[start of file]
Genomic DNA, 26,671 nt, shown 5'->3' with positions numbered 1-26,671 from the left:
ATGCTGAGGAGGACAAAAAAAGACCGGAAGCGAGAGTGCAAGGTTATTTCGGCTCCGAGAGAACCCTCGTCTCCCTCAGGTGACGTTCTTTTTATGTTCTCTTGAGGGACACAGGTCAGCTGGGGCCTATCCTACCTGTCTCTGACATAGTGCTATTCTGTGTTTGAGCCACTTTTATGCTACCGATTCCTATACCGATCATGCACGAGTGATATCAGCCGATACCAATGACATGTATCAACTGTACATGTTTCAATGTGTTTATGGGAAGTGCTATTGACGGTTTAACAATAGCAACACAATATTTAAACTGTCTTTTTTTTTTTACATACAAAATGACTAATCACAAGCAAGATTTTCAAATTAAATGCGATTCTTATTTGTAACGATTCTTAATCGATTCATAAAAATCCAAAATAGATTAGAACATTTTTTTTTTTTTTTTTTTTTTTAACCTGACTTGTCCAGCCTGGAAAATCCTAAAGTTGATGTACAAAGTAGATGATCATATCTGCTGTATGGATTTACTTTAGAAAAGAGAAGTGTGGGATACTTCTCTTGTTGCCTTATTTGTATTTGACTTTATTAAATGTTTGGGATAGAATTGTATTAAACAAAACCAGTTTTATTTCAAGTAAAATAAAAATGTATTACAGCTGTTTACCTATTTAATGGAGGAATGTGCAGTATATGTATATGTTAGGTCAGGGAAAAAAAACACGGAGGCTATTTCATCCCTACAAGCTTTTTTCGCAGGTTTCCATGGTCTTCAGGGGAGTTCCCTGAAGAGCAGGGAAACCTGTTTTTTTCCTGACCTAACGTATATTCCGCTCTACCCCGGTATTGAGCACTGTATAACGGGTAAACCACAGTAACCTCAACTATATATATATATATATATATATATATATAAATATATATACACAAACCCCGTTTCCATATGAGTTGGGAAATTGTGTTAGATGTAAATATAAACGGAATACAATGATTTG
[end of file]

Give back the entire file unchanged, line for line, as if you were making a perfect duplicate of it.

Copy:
Genomic DNA, 26,671 nt, shown 5'->3' with positions numbered 1-26,671 from the left:
ATGCTGAGGAGGACAAAAAAAGACCGGAAGCGAGAGTGCAAGGTTATTTCGGCTCCGAGAGAACCCTCGTCTCCCTCAGGTGACGTTCTTTTTATGTTCTCTTGAGGGACACAGGTCAGCTGGGGCCTATCCTACCTGTCTCTGACATAGTGCTATTCTGTGTTTGAGCCACTTTTATGCTACCGATTCCTATACCGATCATGCACGAGTGATATCAGCCGATACCAATGACATGTATCAACTGTACATGTTTCAATGTGTTTATGGGAAGTGCTATTGACGGTTTAACAATAGCAACACAATATTTAAACTGTCTTTTTTTTTTTACATACAAAATGACTAATCACAAGCAAGATTTTCAAATTAAATGCGATTCTTATTTGTAACGATTCTTAATCGATTCATAAAAATCCAAAATAGATTAGAACATTTTTTTTTTTTTTTTTTTTTTTAACCTGACTTGTCCAGCCTGGAAAATCCTAAAGTTGATGTACAAAGTAGATGATCATATCTGCTGTATGGATTTACTTTAGAAAAGAGAAGTGTGGGATACTTCTCTTGTTGCCTTATTTGTATTTGACTTTATTAAATGTTTGGGATAGAATTGTATTAAACAAAACCAGTTTTATTTCAAGTAAAATAAAAATGTATTACAGCTGTTTACCTATTTAATGGAGGAATGTGCAGTATATGTATATGTTAGGTCAGGGAAAAAAAACACGGAGGCTATTTCATCCCTACAAGCTTTTTTCGCAGGTTTCCATGGTCTTCAGGGGAGTTCCCTGAAGAGCAGGGAAACCTGTTTTTTTCCTGACCTAACGTATATTCCGCTCTACCCCGGTATTGAGCACTGTATAACGGGTAAACCACAGTAACCTCAACTATATATATATATATATATATATATATATAAATATATATACACAAACCCCGTTTCCATATGAGTTGGGAAATTGTGTTAGATGTAAATATAAACGGAATACAATGATTTG